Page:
There will always be opportunists who try to exploit the system – the goal of patent reform should be to limit unproductive rent-seeking while leaving the door open to those businesses that actually contribute to the research and development that makes the U.S. a world leader in so many fields. We need reforms targeted at bad patents such as limiting continuations, rejecting highly abstract functional claims (especially in software and business method patents) and improving the quality of patent examination. But we also need reforms targeted at bad conduct. We need reforms that level the litigation playing field — it is far too easy to impose millions of dollars of defense costs based on dubious patents and tenuous theories of the scope of those patents. Some of the most useful reforms— reforms that leave the door open for well-founded claims — include: fee shifting such that the losing party pays the winning party’s fees in ordinary cases; heightened pleading standards; delaying discovery until after “claim construction,” and limiting discovery to those documents likely to be relevant to the specific litigation at hand. “Consumer stay” provisions would also do a lot to end opportunistic threats of litigation – under this proposal if, for example, a cafe was sued by offering Wi-Future interest to its customers, the manufacturer of the router could intervene and effectively consolidate the cases of all of its customers. Reforms aimed at transparency of patent ownership and taking action against misleading and deceptive language in demand letters would also be of some assistance.

House recently passed the Innovation Act to take up some of these issues and the Senate Judiciary Committee seems close to finalizing a complementary bill. Neither of these bills will put an end to opportunism, but they have the potential to make life a harder for patent trolls and a little easier for the rest of us.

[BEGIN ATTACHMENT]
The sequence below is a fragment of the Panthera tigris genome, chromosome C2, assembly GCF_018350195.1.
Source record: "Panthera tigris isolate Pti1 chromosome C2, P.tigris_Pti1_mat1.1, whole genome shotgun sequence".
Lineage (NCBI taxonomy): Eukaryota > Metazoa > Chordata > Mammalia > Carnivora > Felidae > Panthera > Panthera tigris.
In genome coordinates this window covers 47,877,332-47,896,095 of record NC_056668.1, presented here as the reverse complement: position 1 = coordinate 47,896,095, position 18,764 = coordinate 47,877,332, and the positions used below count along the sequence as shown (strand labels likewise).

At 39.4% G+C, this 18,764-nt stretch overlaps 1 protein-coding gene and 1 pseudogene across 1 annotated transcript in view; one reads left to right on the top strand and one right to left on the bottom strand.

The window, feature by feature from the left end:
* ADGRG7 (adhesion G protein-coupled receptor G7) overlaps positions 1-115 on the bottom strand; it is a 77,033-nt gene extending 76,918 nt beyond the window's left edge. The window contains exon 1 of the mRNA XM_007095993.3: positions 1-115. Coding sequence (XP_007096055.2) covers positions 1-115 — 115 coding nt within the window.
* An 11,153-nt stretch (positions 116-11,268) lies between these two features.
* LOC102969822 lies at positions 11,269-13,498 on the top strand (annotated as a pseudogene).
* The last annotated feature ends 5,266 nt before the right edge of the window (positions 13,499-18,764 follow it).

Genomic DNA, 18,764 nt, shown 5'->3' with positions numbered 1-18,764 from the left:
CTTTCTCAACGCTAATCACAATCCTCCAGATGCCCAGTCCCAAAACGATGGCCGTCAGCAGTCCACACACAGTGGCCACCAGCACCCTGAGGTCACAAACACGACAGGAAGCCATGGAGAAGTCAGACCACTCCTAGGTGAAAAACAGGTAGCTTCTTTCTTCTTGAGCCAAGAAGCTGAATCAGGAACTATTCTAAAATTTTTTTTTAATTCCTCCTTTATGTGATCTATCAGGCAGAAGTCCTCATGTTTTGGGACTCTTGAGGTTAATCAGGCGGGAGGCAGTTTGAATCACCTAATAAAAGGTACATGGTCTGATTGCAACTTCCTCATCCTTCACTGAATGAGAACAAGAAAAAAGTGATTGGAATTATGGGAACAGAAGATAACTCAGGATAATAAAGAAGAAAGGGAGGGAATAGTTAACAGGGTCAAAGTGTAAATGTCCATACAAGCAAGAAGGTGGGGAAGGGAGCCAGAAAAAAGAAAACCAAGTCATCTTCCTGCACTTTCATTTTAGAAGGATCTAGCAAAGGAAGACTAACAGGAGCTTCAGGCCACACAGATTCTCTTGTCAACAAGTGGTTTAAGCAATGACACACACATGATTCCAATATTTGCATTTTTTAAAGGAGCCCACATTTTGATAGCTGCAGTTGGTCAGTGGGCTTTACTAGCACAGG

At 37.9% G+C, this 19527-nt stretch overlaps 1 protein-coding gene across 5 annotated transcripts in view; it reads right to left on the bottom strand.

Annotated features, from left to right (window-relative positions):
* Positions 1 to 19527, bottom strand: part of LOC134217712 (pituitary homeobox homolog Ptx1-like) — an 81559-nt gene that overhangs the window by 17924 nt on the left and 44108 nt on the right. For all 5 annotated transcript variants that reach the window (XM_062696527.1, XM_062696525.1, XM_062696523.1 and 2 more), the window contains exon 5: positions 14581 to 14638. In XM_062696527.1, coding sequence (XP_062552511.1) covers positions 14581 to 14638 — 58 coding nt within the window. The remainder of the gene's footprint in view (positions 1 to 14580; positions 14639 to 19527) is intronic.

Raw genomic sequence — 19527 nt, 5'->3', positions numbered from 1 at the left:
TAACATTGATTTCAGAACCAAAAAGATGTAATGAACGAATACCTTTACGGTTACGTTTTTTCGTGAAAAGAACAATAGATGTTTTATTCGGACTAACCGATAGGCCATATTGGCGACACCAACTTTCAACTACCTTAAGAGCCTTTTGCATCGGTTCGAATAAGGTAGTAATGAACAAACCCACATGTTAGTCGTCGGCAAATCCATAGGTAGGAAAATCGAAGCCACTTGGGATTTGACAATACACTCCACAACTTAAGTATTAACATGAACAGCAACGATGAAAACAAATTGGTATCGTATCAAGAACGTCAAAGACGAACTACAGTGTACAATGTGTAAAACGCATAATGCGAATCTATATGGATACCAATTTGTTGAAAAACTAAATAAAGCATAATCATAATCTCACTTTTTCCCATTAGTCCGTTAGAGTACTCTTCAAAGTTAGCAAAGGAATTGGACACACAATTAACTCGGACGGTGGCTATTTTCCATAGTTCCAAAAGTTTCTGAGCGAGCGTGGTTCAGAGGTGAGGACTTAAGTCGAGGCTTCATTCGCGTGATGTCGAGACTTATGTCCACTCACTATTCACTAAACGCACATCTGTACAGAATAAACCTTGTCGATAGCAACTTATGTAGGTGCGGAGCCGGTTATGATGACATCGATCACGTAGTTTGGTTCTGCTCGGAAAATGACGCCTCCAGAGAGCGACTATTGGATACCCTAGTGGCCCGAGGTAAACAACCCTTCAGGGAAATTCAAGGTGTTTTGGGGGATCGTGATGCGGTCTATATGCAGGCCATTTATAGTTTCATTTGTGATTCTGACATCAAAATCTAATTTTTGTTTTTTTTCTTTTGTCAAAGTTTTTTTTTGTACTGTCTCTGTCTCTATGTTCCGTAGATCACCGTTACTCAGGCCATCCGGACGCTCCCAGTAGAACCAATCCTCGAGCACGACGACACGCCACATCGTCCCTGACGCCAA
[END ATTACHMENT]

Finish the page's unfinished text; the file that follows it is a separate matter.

Patent Troll Statistics

According to RPX Corporation PAEs initiated 62% of all patent litigation suits in 2012. [See Colleen Chien, Patent Trolls by the Numbers (http://patentlyo.com/patent/2013/03/chien-patent-trolls.html)] However, it is not exactly clear how RPX determines who is and is not a patent troll. Also RPX is in the business of providing “patent risk management services”, so it is not exactly a disinterested bystander in the patent troll debate.

The best empirical analysis of patent troll numbers  so far is contained by Christopher A. Cotropia, Jay P. Kesan & David L. Schwartz, Unpacking Patent Assertion Entities (PAEs) (working paper available at http://ssrn.com/abstract=2346381). Figure 3 of that paper reports these numbers in terms of the number of individual defendants sued. On this metric:

  • suits by large aggregators and patent holding companies increased from 31.6% of all patent litigation in 2010 to 37.8% in 2012;
  • in contrast suits by operating companies went down from 48.9% in 2010 to 47.3% in 2012;